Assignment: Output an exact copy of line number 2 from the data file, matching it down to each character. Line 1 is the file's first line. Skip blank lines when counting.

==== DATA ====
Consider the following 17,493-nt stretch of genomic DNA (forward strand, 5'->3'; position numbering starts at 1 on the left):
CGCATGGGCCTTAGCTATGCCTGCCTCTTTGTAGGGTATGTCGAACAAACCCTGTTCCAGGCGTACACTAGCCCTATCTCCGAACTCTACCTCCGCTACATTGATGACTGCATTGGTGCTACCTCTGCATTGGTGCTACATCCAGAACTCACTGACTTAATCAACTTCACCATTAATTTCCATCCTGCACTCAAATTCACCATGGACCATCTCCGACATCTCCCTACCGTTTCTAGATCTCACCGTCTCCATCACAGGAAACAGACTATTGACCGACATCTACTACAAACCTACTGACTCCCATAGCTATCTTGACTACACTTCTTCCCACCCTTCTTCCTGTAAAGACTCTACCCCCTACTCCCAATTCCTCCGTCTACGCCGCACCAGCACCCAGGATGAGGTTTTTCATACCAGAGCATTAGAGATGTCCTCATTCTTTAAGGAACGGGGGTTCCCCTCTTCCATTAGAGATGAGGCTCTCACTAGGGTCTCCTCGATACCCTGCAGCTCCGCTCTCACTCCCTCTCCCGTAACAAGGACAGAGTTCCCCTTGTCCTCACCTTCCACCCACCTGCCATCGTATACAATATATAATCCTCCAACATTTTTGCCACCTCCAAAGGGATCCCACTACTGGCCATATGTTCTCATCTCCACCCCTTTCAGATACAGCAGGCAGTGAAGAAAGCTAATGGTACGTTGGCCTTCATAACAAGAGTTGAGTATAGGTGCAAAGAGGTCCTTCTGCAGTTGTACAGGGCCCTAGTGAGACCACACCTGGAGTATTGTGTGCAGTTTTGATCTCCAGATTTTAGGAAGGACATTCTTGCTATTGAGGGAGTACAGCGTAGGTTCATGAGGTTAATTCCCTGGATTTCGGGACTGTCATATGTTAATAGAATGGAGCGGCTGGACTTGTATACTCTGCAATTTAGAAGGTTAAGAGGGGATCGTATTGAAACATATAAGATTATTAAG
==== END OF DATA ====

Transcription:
CGCATGGGCCTTAGCTATGCCTGCCTCTTTGTAGGGTATGTCGAACAAACCCTGTTCCAGGCGTACACTAGCCCTATCTCCGAACTCTACCTCCGCTACATTGATGACTGCATTGGTGCTACCTCTGCATTGGTGCTACATCCAGAACTCACTGACTTAATCAACTTCACCATTAATTTCCATCCTGCACTCAAATTCACCATGGACCATCTCCGACATCTCCCTACCGTTTCTAGATCTCACCGTCTCCATCACAGGAAACAGACTATTGACCGACATCTACTACAAACCTACTGACTCCCATAGCTATCTTGACTACACTTCTTCCCACCCTTCTTCCTGTAAAGACTCTACCCCCTACTCCCAATTCCTCCGTCTACGCCGCACCAGCACCCAGGATGAGGTTTTTCATACCAGAGCATTAGAGATGTCCTCATTCTTTAAGGAACGGGGGTTCCCCTCTTCCATTAGAGATGAGGCTCTCACTAGGGTCTCCTCGATACCCTGCAGCTCCGCTCTCACTCCCTCTCCCGTAACAAGGACAGAGTTCCCCTTGTCCTCACCTTCCACCCACCTGCCATCGTATACAATATATAATCCTCCAACATTTTTGCCACCTCCAAAGGGATCCCACTACTGGCCATATGTTCTCATCTCCACCCCTTTCAGATACAGCAGGCAGTGAAGAAAGCTAATGGTACGTTGGCCTTCATAACAAGAGTTGAGTATAGGTGCAAAGAGGTCCTTCTGCAGTTGTACAGGGCCCTAGTGAGACCACACCTGGAGTATTGTGTGCAGTTTTGATCTCCAGATTTTAGGAAGGACATTCTTGCTATTGAGGGAGTACAGCGTAGGTTCATGAGGTTAATTCCCTGGATTTCGGGACTGTCATATGTTAATAGAATGGAGCGGCTGGACTTGTATACTCTGCAATTTAGAAGGTTAAGAGGGGATCGTATTGAAACATATAAGATTATTAAG